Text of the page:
Diary of a Marriage: Sweet Spousal Revenge
It was stupid, I knew it, but I was irritated with J. and I just wanted the bag of frozen broccoli to explode in the microwave already.
I can’t remember why I was annoyed with him, but it wasn’t enough to warrant a full-fledge vegetable blowout. Maybe just, you know, a tiny leak of the liquid that always pools in the bottom of those SteamFresh bags. Your standard microwaving mishap.
In relationships, there are two types main of revenge. The first is Soap Opera revenge, grand theatrical displays like spray-painting ‘Chuck is a cheater’ all over Chuck’s car. Or drizzling bleach over his wardrobe and then tossing the whole lot out the window. This is crazy stuff. We’re too boring for this kind of drama. Our revenge is more … pedestrian. The second kind of revenge. I have come to think of it as Microwave Revenge.
J. is weirdly obsessed with cleaning our microwave, even though we hardly put it through heavy-duty stuff. But to him, reheating a cup of tea is cause for a full-scale white-glove scrub-down. (I swear this stems from a mild form of OCD rather than an actual intense desire to keep our microwave in pristine condition.)
In any case, as I waited for my broccoli that night, already annoyed with J., I became angrier. And then suddenly the microwave—gleaming like it was just out of the box—seemed like the perfect way to get back at him. I added an extra 10 seconds. The bag was fully expanded and it was starting to make a weird squealing sound. I’d get gross broccoli juice all over the microwave and leave it there. Maybe it would harden, start to sprout weird growths. Ten more seconds. He’d see the mess. It would clearly say—much better than I ever could in a conversation—Your wife has been here, and she is mad.
I had officially lost my mind. I was taking out my anger at my husband on our microwave.
You think you’re above revenge. It’s petty, pointless, therapists surely have five-step programs for stuff like this. But at your lowest, you might think of things like asking for extra bread at a restaurant even though you know your spouse is on a low-carb diet and exploding broccoli in microwaves.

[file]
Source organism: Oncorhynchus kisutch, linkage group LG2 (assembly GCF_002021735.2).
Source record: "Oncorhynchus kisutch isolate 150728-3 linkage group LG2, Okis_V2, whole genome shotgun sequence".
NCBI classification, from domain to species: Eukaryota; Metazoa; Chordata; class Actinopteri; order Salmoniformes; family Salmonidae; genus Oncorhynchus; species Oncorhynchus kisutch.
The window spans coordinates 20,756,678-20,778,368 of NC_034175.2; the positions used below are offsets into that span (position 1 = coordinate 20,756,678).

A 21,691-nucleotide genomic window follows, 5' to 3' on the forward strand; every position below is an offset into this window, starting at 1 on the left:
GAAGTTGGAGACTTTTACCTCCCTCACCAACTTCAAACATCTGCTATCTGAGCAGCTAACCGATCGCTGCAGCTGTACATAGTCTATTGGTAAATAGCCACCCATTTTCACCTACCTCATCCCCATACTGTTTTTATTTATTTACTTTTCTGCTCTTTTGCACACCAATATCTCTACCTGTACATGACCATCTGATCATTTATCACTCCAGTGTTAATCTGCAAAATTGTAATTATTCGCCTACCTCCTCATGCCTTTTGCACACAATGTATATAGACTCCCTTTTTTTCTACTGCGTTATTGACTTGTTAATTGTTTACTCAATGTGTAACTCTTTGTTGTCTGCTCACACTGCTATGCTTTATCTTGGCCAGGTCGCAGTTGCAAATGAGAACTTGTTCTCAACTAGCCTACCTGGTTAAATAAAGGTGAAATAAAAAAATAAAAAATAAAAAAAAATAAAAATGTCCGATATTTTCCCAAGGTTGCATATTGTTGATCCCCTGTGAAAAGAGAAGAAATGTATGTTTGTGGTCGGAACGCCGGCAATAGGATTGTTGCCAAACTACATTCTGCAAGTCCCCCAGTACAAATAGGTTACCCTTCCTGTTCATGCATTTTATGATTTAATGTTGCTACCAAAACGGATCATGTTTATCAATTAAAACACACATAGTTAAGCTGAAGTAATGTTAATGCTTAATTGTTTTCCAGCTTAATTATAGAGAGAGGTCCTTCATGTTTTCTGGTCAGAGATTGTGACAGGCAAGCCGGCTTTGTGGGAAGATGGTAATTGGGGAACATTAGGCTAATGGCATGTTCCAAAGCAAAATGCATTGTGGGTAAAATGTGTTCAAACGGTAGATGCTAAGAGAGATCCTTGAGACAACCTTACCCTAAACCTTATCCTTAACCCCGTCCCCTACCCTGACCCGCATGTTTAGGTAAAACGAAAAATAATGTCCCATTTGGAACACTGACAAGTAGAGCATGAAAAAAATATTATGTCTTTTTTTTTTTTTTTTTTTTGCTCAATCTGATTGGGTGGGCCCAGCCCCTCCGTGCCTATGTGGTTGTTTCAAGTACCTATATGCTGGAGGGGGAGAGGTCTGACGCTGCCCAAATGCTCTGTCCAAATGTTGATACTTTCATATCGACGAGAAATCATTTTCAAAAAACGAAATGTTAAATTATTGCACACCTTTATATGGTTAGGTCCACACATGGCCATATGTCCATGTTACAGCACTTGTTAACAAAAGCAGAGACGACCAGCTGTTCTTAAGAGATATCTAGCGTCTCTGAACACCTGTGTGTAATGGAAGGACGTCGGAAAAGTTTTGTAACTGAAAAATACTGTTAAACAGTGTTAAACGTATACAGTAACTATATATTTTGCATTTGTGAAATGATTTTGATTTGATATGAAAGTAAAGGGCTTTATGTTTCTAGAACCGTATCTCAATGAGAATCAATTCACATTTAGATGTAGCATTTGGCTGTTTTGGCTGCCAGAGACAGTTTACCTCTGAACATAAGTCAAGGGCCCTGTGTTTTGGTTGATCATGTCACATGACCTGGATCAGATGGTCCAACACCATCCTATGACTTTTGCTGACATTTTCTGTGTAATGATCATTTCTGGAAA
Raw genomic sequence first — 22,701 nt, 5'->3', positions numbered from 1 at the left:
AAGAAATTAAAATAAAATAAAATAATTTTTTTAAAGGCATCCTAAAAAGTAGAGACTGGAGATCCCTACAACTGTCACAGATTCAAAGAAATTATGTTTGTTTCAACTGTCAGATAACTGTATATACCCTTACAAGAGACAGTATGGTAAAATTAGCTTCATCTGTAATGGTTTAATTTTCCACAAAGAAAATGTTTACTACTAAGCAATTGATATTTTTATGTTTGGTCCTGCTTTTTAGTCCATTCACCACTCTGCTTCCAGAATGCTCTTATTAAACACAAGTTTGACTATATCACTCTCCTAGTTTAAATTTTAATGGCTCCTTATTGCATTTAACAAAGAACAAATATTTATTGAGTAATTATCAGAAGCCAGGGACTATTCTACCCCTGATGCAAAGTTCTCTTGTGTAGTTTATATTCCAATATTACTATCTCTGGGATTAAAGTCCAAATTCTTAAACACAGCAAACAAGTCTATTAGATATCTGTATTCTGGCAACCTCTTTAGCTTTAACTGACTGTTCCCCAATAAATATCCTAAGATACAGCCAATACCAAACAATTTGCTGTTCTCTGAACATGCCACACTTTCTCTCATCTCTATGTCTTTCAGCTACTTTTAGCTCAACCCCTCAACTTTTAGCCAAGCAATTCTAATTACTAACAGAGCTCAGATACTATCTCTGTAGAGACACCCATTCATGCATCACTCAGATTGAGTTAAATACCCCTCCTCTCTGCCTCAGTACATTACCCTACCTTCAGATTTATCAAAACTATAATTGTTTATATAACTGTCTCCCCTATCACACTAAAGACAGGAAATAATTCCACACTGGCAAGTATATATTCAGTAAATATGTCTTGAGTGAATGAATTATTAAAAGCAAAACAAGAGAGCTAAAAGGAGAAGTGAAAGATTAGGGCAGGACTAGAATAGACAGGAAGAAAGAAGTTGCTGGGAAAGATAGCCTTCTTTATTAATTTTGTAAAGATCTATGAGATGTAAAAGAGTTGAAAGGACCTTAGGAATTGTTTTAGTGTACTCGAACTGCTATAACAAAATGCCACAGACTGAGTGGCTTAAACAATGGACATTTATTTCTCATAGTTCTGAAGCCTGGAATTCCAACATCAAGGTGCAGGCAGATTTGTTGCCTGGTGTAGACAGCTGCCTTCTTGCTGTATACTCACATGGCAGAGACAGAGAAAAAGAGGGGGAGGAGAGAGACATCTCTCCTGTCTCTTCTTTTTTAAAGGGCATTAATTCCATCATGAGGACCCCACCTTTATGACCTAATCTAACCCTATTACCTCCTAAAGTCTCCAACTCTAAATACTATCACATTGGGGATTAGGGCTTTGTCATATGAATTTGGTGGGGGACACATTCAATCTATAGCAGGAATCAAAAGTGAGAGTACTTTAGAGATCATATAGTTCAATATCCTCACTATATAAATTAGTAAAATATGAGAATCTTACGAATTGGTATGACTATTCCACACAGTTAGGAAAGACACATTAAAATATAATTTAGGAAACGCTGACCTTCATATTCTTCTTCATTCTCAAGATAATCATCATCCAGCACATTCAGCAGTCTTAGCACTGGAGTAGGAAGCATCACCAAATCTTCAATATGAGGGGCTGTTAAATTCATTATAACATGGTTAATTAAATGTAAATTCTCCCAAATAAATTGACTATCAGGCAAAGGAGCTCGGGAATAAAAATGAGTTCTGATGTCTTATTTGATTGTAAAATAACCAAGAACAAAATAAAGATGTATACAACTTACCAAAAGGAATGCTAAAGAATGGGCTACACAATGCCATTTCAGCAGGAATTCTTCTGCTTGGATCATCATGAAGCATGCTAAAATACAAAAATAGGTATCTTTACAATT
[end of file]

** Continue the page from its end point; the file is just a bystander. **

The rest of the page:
My friend Janine recently told me a story about a woman she knows—we’ll call her Beth—who is married to a man who loves seeing celebrities out in public, and then regaling others with tales of his starry-eyed sightings. While on vacation in Italy, the couple had an argument (in the Vatican, of all places) and Beth stormed back to the hotel alone. While she waited for the elevator, Diana Ross—the queen of all divas and sequins and everything fabulous—came to stand next to her. The next part happened rather quickly: ding, elevator opens, Diana Ross swans into it, peeps her doe eyes out at Beth, then, the voice of an angel—“Are you getting in?”—and Beth thinks of the joy this chance encounter will give her husband, how excited he’ll be to tell friends about it—“And then they’re standing there, Beth and Diana…”—and she hears herself say … no.
In order to get back at her husband, to refuse him the satisfaction of having the gold medal of celeb stories in his back pocket, Beth refused a solo elevator ride with DianefreakingRoss. And then told him about it so he could weep over lost opportunities for impromptu Ain’t No Mountain High Enough duets in Italian elevators.
My friend Ashley wages her battles over the toilet paper roll. “My husband obsessively prefers the toilet paper to hang ‘over.’ When I am annoyed at him, I will purposefully hang a new roll ‘under’ or even just flip the remaining roll if it doesn’t have to be switched. It gives me small satisfaction that I have created a small wrinkle in his otherwise smooth day.”
Jess gets her revenge in the trash can: “Pat and I have an agreement that he deals with garbage/recycling and I deal with all the house bills. He inevitably fails at this duty regularly: misses the recycling date, forgets to take the garbage out, et cetera. But most often, he doesn’t put the new bag in the garbage can. This drives me nuts—like, dude, garbage is your job and you have to do the whole job, which includes putting a new bag in. So if there’s no bag, I throw garbage in the bare can or make a garbage totem pole on top of the can rather than just putting a goddamn new bag in.” Ah, the sweet sound of revenge infiltrating our day-to-day mundanities.
Jen, she eats her revenge: “My husband is always on me because I eat so much candy—not a weight thing just a health thing—so when I’m annoyed I rage eat candy bars in the dark like a psycho.”
And Sandy gets her in the kitchen: “I put butter in everything.”
It’s these little forms of revenge that, while they’re nothing the neighbors can gape at—“Did you see her throwing his stuff out the window the other day? And then the bonfire?!?”ˆ—it’s enough to keep things interesting. And at the very least, there’s that.
What are the subtle or secret day-to-day ways you exact revenge on your significant other, whether or not they are away that you’re doing it? ‘Fess up in the comments!
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